A new federal health report indicates that the number of U.S. women using the “morning-after” contraception pill has risen dramatically in the last decade. The study from the Centers for Disease Control and Prevention revealed about 4.2 percent of women in 2002 said they had used the pill, but between 2006 and 2010, that figure had jumped to 11 percent, which translates to 5.8 million women—between 15 and 44 years old—who used the emergency contraception.
The morning-after pill was particularly popular among young women between 20 and 24 years old, who accounted for 23 percent of users.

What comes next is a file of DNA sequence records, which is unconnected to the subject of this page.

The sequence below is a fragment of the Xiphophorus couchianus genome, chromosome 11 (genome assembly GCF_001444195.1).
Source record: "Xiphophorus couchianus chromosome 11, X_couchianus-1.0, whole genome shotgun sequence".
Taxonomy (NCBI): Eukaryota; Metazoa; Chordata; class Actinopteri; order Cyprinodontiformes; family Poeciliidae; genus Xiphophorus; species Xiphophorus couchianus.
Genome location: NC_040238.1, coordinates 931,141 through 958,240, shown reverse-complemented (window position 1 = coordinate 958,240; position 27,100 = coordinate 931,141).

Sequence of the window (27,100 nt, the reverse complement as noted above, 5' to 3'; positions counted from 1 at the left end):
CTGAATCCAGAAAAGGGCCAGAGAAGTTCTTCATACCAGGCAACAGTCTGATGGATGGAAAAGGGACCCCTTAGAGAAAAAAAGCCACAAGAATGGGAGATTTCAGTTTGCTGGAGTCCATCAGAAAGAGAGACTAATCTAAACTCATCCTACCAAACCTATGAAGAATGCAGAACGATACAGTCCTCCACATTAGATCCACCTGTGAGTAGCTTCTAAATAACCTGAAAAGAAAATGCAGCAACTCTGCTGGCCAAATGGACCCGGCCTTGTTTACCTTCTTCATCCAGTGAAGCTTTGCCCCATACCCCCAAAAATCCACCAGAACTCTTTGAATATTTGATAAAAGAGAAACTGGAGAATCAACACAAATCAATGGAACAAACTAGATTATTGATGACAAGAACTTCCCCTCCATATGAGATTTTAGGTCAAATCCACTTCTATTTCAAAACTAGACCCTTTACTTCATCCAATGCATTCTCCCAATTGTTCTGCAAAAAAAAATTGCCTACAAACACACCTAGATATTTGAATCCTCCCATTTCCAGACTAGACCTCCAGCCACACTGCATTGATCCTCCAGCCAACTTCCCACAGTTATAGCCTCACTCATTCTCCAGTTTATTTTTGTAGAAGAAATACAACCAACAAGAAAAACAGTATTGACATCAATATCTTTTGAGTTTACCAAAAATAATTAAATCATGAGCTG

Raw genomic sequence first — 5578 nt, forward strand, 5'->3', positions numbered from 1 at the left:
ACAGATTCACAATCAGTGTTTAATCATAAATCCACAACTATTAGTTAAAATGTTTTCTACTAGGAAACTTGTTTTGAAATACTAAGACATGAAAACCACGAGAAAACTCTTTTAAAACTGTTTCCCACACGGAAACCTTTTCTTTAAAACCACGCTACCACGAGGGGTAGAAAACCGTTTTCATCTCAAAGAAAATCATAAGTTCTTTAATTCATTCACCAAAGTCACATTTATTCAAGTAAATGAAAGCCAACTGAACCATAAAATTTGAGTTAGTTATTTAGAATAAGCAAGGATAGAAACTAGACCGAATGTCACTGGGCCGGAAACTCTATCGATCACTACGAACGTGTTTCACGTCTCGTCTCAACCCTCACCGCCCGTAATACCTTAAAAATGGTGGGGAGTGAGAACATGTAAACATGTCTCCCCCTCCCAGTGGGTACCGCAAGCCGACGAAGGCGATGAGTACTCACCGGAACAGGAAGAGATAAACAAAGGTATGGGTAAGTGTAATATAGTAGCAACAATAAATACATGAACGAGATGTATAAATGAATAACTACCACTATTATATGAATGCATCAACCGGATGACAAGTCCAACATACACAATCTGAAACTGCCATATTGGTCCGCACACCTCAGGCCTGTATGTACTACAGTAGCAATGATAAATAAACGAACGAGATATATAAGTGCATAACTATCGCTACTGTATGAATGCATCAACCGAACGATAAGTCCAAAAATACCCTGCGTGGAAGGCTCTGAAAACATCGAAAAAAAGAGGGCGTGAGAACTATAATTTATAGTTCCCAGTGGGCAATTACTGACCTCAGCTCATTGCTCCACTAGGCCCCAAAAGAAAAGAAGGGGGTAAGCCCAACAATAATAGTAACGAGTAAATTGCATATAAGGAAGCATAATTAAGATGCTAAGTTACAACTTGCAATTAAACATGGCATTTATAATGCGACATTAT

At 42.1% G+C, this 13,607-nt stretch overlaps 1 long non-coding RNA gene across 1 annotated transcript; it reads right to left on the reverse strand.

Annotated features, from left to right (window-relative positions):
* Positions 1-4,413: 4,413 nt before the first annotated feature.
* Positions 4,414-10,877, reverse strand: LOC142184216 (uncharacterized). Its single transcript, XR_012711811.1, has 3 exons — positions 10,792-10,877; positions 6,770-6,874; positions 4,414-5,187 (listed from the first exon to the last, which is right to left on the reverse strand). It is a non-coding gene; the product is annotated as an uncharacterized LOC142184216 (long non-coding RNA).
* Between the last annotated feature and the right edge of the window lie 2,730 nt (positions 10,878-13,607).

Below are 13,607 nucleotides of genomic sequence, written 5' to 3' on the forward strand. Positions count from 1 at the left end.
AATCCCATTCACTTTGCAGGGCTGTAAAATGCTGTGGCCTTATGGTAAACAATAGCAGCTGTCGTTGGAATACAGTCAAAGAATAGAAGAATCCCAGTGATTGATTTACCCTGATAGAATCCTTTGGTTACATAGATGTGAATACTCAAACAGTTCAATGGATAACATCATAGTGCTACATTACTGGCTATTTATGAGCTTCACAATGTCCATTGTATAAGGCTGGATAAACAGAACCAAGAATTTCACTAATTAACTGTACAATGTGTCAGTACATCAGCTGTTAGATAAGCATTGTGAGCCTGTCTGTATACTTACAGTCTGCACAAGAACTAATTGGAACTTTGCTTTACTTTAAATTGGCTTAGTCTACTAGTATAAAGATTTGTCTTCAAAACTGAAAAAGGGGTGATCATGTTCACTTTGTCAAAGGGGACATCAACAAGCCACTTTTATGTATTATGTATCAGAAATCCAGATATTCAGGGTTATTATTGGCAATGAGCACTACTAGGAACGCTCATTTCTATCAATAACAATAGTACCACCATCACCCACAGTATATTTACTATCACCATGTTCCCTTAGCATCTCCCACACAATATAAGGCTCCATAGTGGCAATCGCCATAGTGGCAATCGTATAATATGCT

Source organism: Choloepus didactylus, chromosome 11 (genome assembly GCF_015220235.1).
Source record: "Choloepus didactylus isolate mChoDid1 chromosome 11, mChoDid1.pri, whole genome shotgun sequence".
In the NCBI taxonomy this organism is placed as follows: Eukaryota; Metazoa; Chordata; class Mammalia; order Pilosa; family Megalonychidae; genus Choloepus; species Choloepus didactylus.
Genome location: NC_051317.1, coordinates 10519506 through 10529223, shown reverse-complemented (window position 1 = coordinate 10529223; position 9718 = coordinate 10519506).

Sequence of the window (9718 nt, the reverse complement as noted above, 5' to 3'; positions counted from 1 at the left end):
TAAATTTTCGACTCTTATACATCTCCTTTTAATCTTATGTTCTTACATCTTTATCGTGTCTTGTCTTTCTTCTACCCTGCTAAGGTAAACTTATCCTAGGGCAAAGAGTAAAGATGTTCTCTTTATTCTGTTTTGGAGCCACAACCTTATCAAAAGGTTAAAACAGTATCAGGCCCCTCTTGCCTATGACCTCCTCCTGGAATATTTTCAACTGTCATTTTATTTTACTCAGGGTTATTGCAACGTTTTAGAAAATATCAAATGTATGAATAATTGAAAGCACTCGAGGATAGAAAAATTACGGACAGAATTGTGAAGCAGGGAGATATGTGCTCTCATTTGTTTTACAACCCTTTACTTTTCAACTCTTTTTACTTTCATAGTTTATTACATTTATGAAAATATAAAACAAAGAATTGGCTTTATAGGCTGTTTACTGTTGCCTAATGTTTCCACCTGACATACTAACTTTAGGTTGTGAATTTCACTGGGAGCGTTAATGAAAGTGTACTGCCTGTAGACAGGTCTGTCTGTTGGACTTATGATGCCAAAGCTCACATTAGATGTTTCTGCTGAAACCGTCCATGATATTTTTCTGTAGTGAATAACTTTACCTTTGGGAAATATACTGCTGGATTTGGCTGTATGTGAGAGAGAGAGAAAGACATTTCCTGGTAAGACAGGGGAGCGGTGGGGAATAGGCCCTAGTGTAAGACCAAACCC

The study was the first government report to focus on emergency contraception since its approval 15 years ago.
Additionally, the study revealed that 19 percent of the women who used the pill weren’t married, and 14 percent lived with a partner.
The most common reasons for using the pill were a woman’s fear that the contraceptive she was using might not work, or because she had unprotected sex.
Most of the women who took the morning-after pill had used it only once, 24 percent used it twice, and 17 percent had used it at least three times.
The new report is likely to buttress the Obama administration’s goal of providing contraception to all women, which has pitted the administration against religious and conservative groups that oppose any form of birth control.